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Concept of Set  RSS feed

 
Ayan Dutta
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Posts: 94
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Hi , I have a conceptual problem regarding set .
In a set the elements should be unique.When a attempt is made to insert a duplicate element inside a Set ,how the checking is done ? what is compared for the elements ,the HashCode of the objects ?

For example the following code

----------------------------------------------------
package test;

import java.util.Set;
import java.util.HashSet;

public class TestSet
{
private String name ="";
public void setName(String name)
{
this.name = name;
}

public static void main(String[] args)
{
Integer a = new Integer(100);
Integer b = new Integer(100);

Set set1 = new HashSet();
set1.add(a);
set1.add(b);
System.out.println("Set1 :" + set1);

//clear the Set
set1.clear();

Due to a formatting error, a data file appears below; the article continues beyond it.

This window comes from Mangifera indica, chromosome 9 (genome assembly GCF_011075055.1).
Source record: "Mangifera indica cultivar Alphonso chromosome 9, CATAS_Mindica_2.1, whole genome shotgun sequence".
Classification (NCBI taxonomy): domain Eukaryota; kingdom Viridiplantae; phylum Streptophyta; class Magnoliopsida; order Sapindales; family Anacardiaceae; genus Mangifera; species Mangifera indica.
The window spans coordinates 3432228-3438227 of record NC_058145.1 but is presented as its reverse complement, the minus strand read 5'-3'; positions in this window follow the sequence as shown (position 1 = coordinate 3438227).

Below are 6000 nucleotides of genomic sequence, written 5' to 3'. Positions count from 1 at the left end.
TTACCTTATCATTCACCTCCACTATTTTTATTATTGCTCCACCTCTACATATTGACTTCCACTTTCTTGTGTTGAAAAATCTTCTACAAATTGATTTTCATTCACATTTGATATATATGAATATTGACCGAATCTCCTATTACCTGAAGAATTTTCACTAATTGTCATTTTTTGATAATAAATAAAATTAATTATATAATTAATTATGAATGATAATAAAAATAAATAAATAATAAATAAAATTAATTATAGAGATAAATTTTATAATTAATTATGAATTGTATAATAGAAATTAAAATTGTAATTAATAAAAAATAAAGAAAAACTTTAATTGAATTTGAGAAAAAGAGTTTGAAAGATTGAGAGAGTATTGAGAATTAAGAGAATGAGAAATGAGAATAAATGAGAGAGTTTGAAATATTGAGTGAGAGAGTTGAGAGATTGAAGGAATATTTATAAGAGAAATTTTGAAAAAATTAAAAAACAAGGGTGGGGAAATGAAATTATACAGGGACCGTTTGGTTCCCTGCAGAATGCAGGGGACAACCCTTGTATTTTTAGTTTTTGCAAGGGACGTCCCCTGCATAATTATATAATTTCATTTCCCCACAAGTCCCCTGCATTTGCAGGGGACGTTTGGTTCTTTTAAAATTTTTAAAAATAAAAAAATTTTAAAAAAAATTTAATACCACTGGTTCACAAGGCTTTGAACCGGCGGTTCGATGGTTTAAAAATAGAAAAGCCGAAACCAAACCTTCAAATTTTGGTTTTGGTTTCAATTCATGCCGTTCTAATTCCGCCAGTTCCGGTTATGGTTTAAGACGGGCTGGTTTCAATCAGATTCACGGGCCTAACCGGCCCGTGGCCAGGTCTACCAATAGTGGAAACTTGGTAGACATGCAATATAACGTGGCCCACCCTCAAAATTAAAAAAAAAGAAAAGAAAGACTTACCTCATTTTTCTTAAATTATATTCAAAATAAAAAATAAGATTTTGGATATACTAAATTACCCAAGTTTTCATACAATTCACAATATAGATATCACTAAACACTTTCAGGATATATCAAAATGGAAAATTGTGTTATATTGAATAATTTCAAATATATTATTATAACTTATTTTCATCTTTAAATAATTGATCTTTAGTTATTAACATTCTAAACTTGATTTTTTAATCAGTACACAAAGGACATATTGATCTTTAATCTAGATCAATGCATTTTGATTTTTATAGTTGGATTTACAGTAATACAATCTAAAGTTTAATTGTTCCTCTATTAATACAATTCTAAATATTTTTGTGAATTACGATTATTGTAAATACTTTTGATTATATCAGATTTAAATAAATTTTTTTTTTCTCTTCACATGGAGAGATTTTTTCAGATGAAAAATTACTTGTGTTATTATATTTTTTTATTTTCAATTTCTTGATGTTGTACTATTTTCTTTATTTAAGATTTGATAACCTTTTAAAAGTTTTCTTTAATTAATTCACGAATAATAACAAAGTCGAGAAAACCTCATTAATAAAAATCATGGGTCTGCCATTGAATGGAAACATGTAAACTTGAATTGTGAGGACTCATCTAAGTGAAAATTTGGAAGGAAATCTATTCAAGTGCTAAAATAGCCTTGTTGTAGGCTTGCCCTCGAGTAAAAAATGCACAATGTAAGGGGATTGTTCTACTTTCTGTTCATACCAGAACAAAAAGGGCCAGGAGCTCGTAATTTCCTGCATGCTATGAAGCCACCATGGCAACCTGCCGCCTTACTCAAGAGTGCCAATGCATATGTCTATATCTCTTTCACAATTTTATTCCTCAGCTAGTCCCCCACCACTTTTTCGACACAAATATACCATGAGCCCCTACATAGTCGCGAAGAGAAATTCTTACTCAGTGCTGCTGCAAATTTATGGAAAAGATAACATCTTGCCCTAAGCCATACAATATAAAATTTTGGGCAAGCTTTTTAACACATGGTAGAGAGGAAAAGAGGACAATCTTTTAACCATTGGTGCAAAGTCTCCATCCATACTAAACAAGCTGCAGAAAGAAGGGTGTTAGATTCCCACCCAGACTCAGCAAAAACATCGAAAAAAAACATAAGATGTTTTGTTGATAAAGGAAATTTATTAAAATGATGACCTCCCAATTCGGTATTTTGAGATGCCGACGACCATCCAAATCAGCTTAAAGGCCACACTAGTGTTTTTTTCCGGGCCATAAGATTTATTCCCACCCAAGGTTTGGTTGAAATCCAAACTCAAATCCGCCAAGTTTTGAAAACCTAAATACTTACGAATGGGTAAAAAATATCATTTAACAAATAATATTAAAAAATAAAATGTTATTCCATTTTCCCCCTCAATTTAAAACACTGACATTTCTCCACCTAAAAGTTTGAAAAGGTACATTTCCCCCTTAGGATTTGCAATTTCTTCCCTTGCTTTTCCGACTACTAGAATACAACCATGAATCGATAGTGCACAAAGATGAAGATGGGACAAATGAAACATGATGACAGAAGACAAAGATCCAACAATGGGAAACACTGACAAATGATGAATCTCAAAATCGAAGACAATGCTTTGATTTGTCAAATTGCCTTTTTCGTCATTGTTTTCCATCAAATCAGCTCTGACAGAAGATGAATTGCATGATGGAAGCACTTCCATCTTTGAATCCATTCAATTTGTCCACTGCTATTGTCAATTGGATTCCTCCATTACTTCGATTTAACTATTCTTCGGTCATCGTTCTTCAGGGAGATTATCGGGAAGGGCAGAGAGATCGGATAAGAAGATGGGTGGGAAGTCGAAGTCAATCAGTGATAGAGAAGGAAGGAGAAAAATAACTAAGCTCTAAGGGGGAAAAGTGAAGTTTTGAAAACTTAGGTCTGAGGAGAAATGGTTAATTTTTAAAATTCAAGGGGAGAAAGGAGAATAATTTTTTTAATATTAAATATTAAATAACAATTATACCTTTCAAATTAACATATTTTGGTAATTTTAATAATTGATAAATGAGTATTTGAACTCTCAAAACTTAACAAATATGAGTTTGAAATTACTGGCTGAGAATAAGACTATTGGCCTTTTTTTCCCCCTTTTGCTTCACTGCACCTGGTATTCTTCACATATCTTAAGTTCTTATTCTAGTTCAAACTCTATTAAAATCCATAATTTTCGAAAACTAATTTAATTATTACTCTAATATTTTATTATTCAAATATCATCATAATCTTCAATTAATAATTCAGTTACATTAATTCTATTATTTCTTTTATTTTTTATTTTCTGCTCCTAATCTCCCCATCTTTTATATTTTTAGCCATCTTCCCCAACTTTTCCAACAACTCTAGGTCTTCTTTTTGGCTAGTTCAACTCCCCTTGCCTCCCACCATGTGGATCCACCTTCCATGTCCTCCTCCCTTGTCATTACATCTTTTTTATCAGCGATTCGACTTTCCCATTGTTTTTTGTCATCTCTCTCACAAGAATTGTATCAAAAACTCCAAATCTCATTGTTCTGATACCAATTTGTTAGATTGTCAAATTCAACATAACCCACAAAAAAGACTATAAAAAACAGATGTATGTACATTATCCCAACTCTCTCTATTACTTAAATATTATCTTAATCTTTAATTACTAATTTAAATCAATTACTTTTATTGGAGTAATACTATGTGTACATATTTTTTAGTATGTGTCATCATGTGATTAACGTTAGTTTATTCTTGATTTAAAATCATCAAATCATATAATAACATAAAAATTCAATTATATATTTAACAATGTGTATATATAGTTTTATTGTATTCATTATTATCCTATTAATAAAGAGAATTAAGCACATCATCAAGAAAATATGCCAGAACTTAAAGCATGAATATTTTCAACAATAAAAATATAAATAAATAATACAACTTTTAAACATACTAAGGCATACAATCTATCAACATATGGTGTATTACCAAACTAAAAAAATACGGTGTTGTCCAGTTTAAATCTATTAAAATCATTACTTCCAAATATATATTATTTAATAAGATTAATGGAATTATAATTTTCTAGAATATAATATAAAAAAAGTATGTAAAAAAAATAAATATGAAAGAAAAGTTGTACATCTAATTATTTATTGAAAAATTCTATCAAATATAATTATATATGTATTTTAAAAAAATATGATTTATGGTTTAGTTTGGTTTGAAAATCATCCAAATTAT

TestSet ts1 = new TestSet();
TestSet ts2 = new TestSet();
ts1.setName("A");
ts2.setName("A");

set1.add(ts1);
set1.add(ts2);

System.out.println("Set1 :" + set1);
}
}
-------------------------------------------------------

The out put is
-------------------------------------------------
Set1 :[100]
Set1 :[test.TestSet@82ba41, test.TestSet@10b62c9]
-------------------------------------------------

Now the first two integers are also two different objects .
then why both of them are not added ?

Regards,
Ayan
 
Ernest Friedman-Hill
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TestSet doesn't implement "equals", so despite the identical member variables, the two objects are different as far as Java is concerned. Now, whenever you implement equals() you must also implement hashCode() correctly, or some other classes (and HashSet is definitely one of those) won't work correctly with your class. See the Javadocs for Object.equals() and Object.hashCode() -- the methods that TestSet needs to override --- for a detailed explanation.

Integer works as you'd expect because Integer correctly overrides equals() and hashCode().
 
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